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Amid tumultuous year for tourism, Charleston marks decade run of No. 1 city title

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A horse-drawn carriage takes tourists through the South of Broad neighborhood in July. Charleston is the No. 1 small city in America once again among readers of Condé Nast Traveler, the magazine announced Tuesday. File/Lauren Petracca/Staff

Charleston is the No. 1 small city in America once again among readers of Condé Nast Traveler, the magazine announced Tuesday. 

That won't come as a surprise to the Holy City's residents: This year's ranking marks a decade-long streak that Charleston has held that title. 

While the region's tourism boosters hope every year to see Charleston in the top spot again, that was especially true this month as travel remains depressed by the coronavirus pandemic. The industry has only gotten more competitive as the pool of potential travelers shrank.

"The whole word is trying to get their visitors back," said Helen Hill, top tourism official for the region and CEO at Explore Charleston. 

This year's rankings were calculated based on the survey responses of more than 700,000 readers, the highest number of participants ever in the contest's 33-year run, Condé Nast says. Submissions were solicited online in the spring, when most Americans were quarantined in their homes, so results are reflective of last year's tourism season — Charleston's best on record — and other years past. 

The sector had grown to about $9.7 billion, and 7.4 million travelers came to the region in 2019, according to an annual report from the Office of Tourism Analysis at the College of Charleston.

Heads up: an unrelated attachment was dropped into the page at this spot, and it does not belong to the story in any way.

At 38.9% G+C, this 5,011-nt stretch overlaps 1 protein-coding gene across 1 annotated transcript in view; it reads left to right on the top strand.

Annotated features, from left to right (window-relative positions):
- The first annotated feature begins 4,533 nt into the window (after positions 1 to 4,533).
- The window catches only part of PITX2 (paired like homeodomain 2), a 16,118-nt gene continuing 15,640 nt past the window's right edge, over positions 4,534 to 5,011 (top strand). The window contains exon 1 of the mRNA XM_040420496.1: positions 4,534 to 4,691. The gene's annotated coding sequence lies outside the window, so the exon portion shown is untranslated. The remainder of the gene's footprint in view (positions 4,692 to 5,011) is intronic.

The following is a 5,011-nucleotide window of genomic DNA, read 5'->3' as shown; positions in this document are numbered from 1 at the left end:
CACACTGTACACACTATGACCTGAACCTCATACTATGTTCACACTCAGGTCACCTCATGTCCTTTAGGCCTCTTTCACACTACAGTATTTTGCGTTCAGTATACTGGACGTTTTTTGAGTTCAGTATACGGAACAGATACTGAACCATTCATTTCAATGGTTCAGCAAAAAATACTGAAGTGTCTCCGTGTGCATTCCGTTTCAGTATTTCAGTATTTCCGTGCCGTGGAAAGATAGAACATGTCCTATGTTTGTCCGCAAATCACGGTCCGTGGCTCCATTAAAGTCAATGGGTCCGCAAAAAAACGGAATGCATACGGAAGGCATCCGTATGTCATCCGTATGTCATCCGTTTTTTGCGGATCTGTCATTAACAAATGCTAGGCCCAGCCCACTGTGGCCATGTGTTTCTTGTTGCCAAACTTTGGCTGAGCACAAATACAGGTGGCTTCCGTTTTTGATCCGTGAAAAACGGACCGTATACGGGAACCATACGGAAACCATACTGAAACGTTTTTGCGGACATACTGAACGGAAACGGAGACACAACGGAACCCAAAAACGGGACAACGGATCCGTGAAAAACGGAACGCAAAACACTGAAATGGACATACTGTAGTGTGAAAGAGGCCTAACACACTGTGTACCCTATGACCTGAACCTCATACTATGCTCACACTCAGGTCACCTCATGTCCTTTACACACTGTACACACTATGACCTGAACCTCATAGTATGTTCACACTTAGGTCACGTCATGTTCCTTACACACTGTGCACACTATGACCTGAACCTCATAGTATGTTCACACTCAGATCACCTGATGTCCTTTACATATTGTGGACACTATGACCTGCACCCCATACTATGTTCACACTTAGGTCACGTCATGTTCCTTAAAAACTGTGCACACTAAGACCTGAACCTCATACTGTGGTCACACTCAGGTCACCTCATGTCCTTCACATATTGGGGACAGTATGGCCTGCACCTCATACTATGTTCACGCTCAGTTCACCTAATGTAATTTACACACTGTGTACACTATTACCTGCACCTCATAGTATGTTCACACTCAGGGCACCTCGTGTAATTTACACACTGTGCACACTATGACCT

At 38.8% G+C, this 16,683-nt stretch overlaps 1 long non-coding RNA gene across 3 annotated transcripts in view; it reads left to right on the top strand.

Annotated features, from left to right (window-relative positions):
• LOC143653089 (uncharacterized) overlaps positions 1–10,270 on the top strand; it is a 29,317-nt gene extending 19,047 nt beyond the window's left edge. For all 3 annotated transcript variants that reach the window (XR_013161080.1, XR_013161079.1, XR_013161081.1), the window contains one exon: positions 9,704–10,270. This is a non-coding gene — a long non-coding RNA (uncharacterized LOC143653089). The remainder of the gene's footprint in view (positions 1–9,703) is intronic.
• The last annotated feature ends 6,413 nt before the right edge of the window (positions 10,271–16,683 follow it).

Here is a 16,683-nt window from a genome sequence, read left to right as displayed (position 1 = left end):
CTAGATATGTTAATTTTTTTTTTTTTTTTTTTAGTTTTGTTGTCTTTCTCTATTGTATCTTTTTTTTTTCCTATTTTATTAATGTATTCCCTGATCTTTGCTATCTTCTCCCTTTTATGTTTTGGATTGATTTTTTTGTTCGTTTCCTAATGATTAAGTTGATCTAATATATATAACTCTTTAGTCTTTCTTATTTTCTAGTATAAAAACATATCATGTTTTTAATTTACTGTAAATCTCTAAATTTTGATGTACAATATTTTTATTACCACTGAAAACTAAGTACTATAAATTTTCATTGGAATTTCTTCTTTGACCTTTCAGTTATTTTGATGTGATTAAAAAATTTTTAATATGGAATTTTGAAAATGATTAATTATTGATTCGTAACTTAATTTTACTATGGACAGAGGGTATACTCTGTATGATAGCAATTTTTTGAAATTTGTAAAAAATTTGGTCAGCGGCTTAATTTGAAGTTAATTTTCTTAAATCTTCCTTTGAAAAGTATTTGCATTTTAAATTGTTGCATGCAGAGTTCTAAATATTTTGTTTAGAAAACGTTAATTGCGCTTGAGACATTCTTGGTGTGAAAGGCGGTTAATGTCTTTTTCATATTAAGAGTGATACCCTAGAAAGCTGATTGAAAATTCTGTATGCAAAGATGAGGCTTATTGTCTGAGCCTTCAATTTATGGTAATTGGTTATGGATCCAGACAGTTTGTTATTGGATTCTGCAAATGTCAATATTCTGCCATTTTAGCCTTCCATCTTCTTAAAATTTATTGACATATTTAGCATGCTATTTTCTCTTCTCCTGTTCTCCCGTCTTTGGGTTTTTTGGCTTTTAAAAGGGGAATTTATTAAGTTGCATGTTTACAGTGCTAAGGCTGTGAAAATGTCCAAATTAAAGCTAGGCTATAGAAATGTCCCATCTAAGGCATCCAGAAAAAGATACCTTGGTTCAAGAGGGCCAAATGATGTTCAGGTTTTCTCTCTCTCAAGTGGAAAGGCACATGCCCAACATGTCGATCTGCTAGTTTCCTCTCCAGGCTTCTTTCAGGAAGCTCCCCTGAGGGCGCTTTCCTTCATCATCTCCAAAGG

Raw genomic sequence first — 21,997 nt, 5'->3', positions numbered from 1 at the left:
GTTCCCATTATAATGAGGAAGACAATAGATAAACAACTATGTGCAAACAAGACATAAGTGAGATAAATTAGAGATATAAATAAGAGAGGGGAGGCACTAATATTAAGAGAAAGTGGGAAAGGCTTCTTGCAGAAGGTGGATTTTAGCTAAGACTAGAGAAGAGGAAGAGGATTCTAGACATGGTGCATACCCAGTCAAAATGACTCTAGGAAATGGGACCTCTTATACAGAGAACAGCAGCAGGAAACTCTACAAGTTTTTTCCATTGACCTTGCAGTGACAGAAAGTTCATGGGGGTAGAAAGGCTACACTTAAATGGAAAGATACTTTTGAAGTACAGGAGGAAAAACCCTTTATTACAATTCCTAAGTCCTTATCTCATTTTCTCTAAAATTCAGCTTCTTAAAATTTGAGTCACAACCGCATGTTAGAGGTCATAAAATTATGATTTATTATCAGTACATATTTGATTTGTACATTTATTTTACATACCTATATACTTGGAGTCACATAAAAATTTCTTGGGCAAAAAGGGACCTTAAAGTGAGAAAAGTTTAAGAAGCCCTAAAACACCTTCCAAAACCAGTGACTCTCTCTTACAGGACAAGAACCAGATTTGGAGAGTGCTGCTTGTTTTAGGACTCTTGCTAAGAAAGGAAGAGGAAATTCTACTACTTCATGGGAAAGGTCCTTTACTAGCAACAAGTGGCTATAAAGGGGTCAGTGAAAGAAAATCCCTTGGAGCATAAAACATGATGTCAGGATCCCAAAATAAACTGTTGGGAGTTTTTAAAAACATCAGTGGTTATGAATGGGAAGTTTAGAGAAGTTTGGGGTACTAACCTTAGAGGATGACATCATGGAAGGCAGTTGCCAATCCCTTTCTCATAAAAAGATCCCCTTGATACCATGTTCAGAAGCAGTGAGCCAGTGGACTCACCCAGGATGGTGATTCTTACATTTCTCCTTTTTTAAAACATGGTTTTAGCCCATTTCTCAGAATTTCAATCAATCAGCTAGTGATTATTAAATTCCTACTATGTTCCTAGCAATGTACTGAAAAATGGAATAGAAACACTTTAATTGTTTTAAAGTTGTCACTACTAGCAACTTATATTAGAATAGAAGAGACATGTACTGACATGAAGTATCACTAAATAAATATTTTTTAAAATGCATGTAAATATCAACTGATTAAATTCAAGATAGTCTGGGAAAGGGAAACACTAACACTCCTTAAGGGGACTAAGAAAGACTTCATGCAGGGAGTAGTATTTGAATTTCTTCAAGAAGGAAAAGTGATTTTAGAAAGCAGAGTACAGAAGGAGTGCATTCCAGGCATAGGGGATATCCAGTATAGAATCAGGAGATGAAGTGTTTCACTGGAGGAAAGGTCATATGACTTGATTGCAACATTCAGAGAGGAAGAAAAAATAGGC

In recent years, the annual growth of those metrics and a steady stream of top rankings have been consistent. Earlier this year, Charleston secured an eight-year run as Travel + Leisure's top U.S. city and four consecutive years as Southern Living's best city. Meanwhile, the run of year-over-year growth for Charleston's travel sector was broken by the pandemic. 

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Charleston has been named the No. 1 small city in the U.S. for travel for 10 consecutive years. File/Grace Beahm Alford/Staff

Streaks are not new for Condé Nast's survey. When Charleston claimed the No. 1 ranking for the first time in 2011, it unseated San Francisco, which had held the spot for 18 years. Santa Fe has been at the Holy City's heels now for three years in the runner-up spot. All but one city in this year's top 10 was on the list at least once in the last four years, and seven of them made the ranking in 2019. 

Since this year's reader surveys were submitted while the world was on lockdown, the picks are "enduring gems that can withstand the test of time and the vicissitudes of circumstances," the magazine wrote in its introduction. Travelers "want to turn their attention to the classics" post-pandemic, it says.

After two years in the top four, Savannah dropped to No. 8. Greenville in South Carolina's Upstate moved up from ninth to sixth and is described on the list as being "on the cusp of stardom." 

The magazine's blurb for Charleston was similar to those in years' past, calling it a small city that "punches well above its weight" with a robust food scene and an appealing aesthetic. It tells travelers to "try to resist the urge to up and move here," a statement that rings true especially with updated estimates last week that an average of 30 people are moving to the region a day.

Over the last few years, the accolade has been accompanied by grumblings that Charleston is being burdened by "overtourism" and doesn't need the extra exposure. But this year, with tourist traffic greatly reduced during the pandemic, talk about there being too many out-of-towners has faded, at least for now. 

Charleston's visitor sector has faced a number of headwinds in 2020, but having too many tourists isn't one.